Home Travel ReviewsAccommodation Reviews Hotel Review: Francis Hotel Bath, Bath, Somerset

Hotel Review: Francis Hotel Bath, Bath, Somerset

Colourful and cosy, the experience at Francis Hotel Bath is complemented by its city centre location.

by Sharron Livingston
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The handsome Francis Hotel Bath, a Grade I listed building, is an amalgamation of an impressive collection of seven limestone-clad Regency townhouses facing Queens Square.

The hotel’s life in hostelry dates back to 1858 when Emily Francis, a leading entrepreneurial lady of her time opened the doors to guests into this neo-Regency building – it was only four townhouses then.

In 1942 the building was directly hit by a bomb but it has resurrected into this fine hotel that dazzles when the sun hits the honeyed-coloured stonework.

Francis Hotel Bath has a restaurant, a tea room, a quaint bar with pink lighting and 98 uniquely decorated bedrooms. In fact, the various areas of the hotel are distinctive from their decor. Even the communal areas morph as you pass from one segment to another.

It’s an illusion of compact cosiness.

A long canopy heralds the revolving doors that lead to a small bright and bold reception area. Overall the hotel has the air of a small boutique hotel. It’s an illusion of compact cosiness, yet, in reality, there is plenty of space.

Who for

Couples on a weekend away would truly appreciate coming home to Francis Hotel Bath. For families, there are interconnecting rooms.


Francis John Wood feature room c. Sharron Livingston

The Francis Hotel Bath though a chain hotel part of the MGallery Hotel Collection of boutique hotels. they properties distinct from each other.

The Francis Hotel Bath has three tiers of room, Classic – these tend to be the smallest, Superior, where you get a Nespresso machine and Feature Room, which have so much more space.

They are all unique and the featured rooms are the quirkiest – some have bold colour schemes and gilt mirrors while others more  ‘contemporary” such as the one I stayed in; the John Wood Feature Room. It is named after the famous Bath architect John Wood the Elder, creator of Queen Square opposite the hotel.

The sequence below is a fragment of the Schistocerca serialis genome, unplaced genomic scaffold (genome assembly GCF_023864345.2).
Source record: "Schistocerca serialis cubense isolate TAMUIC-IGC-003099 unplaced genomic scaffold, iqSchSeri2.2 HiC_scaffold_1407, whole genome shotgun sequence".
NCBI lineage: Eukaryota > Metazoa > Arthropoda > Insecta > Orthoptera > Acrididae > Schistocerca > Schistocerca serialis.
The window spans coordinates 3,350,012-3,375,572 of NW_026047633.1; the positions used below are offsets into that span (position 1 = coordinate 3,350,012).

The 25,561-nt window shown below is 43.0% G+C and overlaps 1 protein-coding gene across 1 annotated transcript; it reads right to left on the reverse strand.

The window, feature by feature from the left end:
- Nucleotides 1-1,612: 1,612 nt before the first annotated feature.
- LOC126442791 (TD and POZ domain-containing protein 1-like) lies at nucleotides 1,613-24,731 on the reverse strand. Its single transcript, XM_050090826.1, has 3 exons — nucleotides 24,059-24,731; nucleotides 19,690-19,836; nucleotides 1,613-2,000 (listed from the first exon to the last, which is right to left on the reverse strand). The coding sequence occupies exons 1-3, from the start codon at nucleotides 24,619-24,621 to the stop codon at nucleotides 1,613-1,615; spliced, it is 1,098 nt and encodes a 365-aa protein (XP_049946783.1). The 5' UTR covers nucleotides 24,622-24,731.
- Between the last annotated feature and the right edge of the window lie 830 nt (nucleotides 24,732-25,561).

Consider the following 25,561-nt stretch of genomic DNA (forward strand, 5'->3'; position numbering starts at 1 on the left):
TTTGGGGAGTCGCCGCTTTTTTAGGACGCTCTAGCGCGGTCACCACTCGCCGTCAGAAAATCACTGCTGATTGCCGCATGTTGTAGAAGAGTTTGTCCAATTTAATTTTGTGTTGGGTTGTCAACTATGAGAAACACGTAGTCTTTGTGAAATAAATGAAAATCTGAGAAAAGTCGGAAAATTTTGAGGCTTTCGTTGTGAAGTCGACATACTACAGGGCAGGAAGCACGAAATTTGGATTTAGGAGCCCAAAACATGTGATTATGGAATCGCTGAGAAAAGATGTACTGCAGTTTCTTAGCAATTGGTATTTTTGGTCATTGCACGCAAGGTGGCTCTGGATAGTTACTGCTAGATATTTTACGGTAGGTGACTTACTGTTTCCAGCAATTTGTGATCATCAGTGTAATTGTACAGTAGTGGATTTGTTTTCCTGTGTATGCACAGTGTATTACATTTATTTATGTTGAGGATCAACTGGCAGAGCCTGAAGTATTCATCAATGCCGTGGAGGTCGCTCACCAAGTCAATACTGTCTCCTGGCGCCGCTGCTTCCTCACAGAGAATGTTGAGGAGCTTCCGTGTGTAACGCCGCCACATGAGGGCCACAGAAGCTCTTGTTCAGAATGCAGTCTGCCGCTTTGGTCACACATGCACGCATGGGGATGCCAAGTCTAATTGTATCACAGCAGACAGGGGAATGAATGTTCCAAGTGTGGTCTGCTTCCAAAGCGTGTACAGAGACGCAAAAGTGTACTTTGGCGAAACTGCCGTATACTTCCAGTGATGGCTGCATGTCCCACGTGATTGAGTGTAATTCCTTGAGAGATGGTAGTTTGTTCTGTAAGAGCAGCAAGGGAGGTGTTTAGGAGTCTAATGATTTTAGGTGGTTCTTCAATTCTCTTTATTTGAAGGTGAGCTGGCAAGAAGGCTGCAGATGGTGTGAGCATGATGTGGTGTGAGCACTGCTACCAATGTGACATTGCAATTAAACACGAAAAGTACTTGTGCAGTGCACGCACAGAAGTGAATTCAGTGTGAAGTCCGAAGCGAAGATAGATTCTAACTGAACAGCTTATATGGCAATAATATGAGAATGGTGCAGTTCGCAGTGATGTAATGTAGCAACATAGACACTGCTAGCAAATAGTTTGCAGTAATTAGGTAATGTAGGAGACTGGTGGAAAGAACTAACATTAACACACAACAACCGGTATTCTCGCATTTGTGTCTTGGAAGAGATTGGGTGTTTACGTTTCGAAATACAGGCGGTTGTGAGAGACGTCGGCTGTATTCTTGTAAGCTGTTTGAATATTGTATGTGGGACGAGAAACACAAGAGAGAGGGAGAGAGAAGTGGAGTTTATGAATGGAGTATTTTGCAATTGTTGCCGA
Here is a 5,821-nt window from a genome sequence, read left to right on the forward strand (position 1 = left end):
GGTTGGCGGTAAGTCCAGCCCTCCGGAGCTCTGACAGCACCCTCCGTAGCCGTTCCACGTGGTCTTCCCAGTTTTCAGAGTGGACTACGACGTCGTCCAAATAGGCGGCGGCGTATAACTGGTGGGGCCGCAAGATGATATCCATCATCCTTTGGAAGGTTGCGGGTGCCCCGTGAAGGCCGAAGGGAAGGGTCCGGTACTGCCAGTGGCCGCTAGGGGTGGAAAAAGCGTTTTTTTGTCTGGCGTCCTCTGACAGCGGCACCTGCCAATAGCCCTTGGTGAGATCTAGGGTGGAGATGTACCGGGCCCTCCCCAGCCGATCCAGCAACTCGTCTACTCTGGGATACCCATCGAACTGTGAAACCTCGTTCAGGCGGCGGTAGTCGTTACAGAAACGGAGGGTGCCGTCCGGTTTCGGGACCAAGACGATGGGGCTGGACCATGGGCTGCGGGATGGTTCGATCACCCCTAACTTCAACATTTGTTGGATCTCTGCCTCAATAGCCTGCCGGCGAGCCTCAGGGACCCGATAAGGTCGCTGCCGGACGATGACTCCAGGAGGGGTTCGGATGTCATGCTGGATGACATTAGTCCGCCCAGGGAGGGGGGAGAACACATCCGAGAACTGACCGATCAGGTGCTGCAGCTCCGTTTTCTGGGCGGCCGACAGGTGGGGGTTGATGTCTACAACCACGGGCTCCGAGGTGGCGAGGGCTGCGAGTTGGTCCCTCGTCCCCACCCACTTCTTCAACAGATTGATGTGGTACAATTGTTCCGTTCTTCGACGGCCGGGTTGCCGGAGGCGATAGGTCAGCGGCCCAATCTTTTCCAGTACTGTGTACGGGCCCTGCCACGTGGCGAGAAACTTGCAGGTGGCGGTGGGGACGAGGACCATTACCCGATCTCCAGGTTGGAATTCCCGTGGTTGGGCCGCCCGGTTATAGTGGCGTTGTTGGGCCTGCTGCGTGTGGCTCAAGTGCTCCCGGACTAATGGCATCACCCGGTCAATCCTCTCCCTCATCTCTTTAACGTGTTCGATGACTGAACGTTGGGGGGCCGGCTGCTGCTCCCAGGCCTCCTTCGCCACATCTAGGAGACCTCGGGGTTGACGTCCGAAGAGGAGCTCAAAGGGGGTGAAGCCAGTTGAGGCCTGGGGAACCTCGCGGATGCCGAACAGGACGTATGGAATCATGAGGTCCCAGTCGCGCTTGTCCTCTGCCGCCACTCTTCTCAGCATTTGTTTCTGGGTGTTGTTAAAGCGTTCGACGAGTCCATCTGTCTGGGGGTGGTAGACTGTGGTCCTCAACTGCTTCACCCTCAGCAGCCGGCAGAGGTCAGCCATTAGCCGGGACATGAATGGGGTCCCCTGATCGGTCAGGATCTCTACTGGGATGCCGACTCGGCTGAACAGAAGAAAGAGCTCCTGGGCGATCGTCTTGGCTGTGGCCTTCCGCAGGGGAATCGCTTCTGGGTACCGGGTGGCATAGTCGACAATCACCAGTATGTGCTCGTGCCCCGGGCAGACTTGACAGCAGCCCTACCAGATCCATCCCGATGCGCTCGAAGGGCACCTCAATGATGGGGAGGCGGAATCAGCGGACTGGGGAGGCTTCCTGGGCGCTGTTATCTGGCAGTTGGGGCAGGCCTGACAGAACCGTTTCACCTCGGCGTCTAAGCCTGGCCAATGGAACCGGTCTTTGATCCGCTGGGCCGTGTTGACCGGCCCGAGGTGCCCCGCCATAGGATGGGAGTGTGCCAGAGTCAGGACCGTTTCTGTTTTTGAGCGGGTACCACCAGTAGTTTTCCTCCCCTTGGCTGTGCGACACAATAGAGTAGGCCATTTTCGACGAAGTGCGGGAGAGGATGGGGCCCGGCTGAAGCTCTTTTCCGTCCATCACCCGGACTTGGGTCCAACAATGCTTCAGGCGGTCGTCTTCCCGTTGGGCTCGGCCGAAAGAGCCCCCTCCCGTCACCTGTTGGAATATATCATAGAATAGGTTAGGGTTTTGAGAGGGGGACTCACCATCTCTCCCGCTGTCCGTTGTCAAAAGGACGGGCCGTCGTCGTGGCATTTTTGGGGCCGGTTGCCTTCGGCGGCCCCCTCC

Some come with a bath, the others have a shower and a couple have four-poster beds, but all have sweet-smelling Noir toiletries. One room has a painting of sheep on the ceiling so you can’t count them to help you drop off and the piece de resistance has to be the shower with a huge mural of the Romans baths as its backdrop.

Harry Sykes feature room

Harry Sykes feature room

Food & Drink

Traditional British afternoon tea is served daily in Emily’s Tea Room while the No. 10 bar serves whatever your tipple is in a friendly environment. Both are also great spaces in which to chill and enjoy the decor.

Boho Marché brasserie, with its warm lighting offers French-inspired cuisine. I enjoyed coconut and potato soup followed by a grilled fillet of seabass on a bed of crushed potato.


Had I fancied breakfast in bed, I could have, as they do in-room dining well. They have a car park to the rear (£20). Wi-fi is available throughout and it’s free. Oh, a charming concierge service will help with your bags and offer info and a map of the local area.

What’s nearby?

The Francis Hotel BATH has a central location opposite Queens Square  – do check out the 18th-century obelisk. It was built with a needlepoint but then blunted courtesy of lightning in the 1830s.

Around the corner is the high-brow shopping of Milsom Street (think Bond Street). The Roman Baths and the imposing Bath Abbey are a couple of minutes walk away. Thermae Bath Spa is also close by where you can swim in the city’s spa water. The Jane Austin Centre is around the corner too and the famous Circus is just beyond Queens Square. 

Francis Hotel Bath is a 10-minute walk from the Bath Spa train station and a 10-mile drive from junction 18 of the M4.

How much

Classic Rooms at the Francis Hotel start from £139 per night.



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